ASIA-PACIFIC, Broadcasters, NEWS, Vietnam — 05/03/2011 6:59 PM

Discovery Asia broadcasts 4 Vietnam’s documentary

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discovery-vietnam-21Four Vietnamese documentaries – “Jam Busters” by Phan Duy Linh, “Mr Long’s travelling cinema” by Hoang Manh Cuong, “City of a thousand years” by Nguyen Manh Ha, and “Digging up the dead” by Dao Thanh Tung will be broadcast in turn on the Discovery Asia channel on every Thursday as of May 5.

They are broadcast at 8pm on Thursday (local time), and playing back at 7am and 1pm on Friday every week.

Each film has its regular slot of 30 minutes.

The four documentaries won The First Time Filmmakers project, funded by the Ford Foundation, which started in Vietnam in 2009 after nine years of operation in the Asia-Pacific region.

The Discovery Channel’s First Time Filmmakers (FTFM) Viet Nam initiative is aiming to provide an unique perspectives of a nation transforming from a rural-based society into an emerging force in the Asian economy. The series consists of four documentaries which form a tapestry of the nation’s traditions and culture, alongside the extraordinary social changes taking place as a result of globalisation. “Each of these documentaries reflects the filmmakers’ original ideas and tells a compelling story of Viet Nam’s modernisation and change, through unique local perspectives,” said Vikram Channa, vice president of production and development for Discovery Networks Asia-Pacific.

discovery-vietnamThe documentaries line up includes:

.  ”Nhung Chien Binh Chong Tac Duong” (“Jam Busters”) by Phan Duy Linh, which tells the story of how some residents of Ha Noi are looking to ease the city’s traffic crisis. The film focuses on Tuyen, who reports for the Traffic Channel, a radio show educating listeners about traffic rules and encouraging them to report traffic jams live.

. “Rap Chieu Phim Cua Bac Long” (“Mr Long’s Travelling Cinema”) by Hoang Manh Cuong tells story of Long, a remarkable raconteur who has entertained people on the streets of Ha Noi for half-a-century with his homemade style of storytelling, relying on ingenuity and low-tech gadgetry to provide a multi-sensory experience for his audiences. Long projects paper cut-out images, then diffuses various aromas, simulates wind and rain with fans and water bottles, even producing sound effects with tin cans and string. But on the occasion of Ha Noi’s millennial celebrations, Long seeks to reach new audiences using computer animation.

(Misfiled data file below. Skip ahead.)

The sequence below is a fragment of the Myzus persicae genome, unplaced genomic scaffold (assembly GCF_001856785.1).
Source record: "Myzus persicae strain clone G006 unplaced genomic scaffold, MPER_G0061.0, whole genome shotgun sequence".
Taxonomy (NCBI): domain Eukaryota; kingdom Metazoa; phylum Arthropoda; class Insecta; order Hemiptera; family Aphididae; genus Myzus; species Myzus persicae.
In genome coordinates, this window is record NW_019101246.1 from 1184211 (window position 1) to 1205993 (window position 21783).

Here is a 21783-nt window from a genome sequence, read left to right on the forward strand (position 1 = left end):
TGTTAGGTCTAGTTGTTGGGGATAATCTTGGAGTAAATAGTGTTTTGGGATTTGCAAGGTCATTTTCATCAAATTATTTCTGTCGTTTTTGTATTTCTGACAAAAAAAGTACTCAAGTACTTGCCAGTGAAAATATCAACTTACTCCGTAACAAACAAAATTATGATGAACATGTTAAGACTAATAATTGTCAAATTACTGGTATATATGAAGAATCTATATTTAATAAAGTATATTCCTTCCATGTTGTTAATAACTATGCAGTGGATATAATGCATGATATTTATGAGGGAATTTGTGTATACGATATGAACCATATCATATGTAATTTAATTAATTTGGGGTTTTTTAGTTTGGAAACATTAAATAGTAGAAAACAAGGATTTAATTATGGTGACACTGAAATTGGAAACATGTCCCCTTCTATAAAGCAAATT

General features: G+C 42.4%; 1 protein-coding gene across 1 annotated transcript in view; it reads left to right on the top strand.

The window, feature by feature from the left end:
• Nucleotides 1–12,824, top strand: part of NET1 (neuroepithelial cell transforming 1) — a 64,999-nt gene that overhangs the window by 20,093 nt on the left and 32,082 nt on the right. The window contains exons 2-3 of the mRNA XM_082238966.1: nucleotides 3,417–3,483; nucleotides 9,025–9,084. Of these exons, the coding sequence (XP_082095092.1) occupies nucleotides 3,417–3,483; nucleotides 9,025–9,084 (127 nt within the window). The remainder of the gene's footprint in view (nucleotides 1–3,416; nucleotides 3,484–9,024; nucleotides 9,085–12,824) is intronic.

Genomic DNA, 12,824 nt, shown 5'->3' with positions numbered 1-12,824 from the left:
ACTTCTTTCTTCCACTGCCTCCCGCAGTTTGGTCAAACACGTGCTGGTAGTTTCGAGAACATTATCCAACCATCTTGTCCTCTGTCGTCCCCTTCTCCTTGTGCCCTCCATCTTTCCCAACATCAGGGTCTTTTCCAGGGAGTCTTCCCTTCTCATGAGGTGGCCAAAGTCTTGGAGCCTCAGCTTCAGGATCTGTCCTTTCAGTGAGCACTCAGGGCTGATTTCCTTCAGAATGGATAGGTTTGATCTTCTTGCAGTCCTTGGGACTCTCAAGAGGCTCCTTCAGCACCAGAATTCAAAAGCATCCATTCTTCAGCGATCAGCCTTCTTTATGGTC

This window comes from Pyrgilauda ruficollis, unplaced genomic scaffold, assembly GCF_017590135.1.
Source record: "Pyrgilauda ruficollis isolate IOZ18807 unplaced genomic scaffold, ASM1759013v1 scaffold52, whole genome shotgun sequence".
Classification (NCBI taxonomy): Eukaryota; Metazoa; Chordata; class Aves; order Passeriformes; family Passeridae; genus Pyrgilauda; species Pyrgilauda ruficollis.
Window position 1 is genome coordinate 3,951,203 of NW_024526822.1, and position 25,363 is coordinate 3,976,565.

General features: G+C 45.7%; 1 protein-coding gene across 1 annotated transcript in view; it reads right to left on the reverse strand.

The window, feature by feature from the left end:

. “Thanh Pho Mot Nghin Nam” (“City of a Thousand Years”) by Nguyen Manh Ha tells the interlocking stories of architect Nguyen Van Quang, the owner of Ha Noi’s tiniest house, and an artist who builds a Bridge of Sound made of bamboo. Quang and his colleagues, who spent four years on a mission to develop an ambitious housing project he called the Utopia Project. His vision was to build a self-sustaining city with the biggest houses in the world to be fueled by renewable energy.

. In “Cau Chuyen Cai Tang” (“Digging up the Dead”), filmmaker Dao Thanh Tung tells story of the Vietnamese tradition of digging up the bones of the dead, in the belief that it will help loved ones reach the next world. Three years after her father-in-law’s burial, Mai and her family plan his re-burial ceremony in Ha Noi’s biggest cemetery, Van Dien. Ngo Van Luong is a gravedigger at the cemetery, where millions of Vietnamese have been buried over the past 50 years. But change is afoot as Van Dien Cemetery is slated for closure, and Luong must come to terms with a break with tradition and society’s increasing reliance on cremation.

SOURCES: Vienamnet, VOV

IN THE PRESS:

. Discovery Asia broadcasts 4 Vietnam’s documentary (VOV, 6/5/2011)

. Vietnamese film-makers must observe Discovery’s rules! (Vietnamnet, 6/05/2011)

. First step of locally-made discovery documentaries (Vietnamnet, 26/03/2011)

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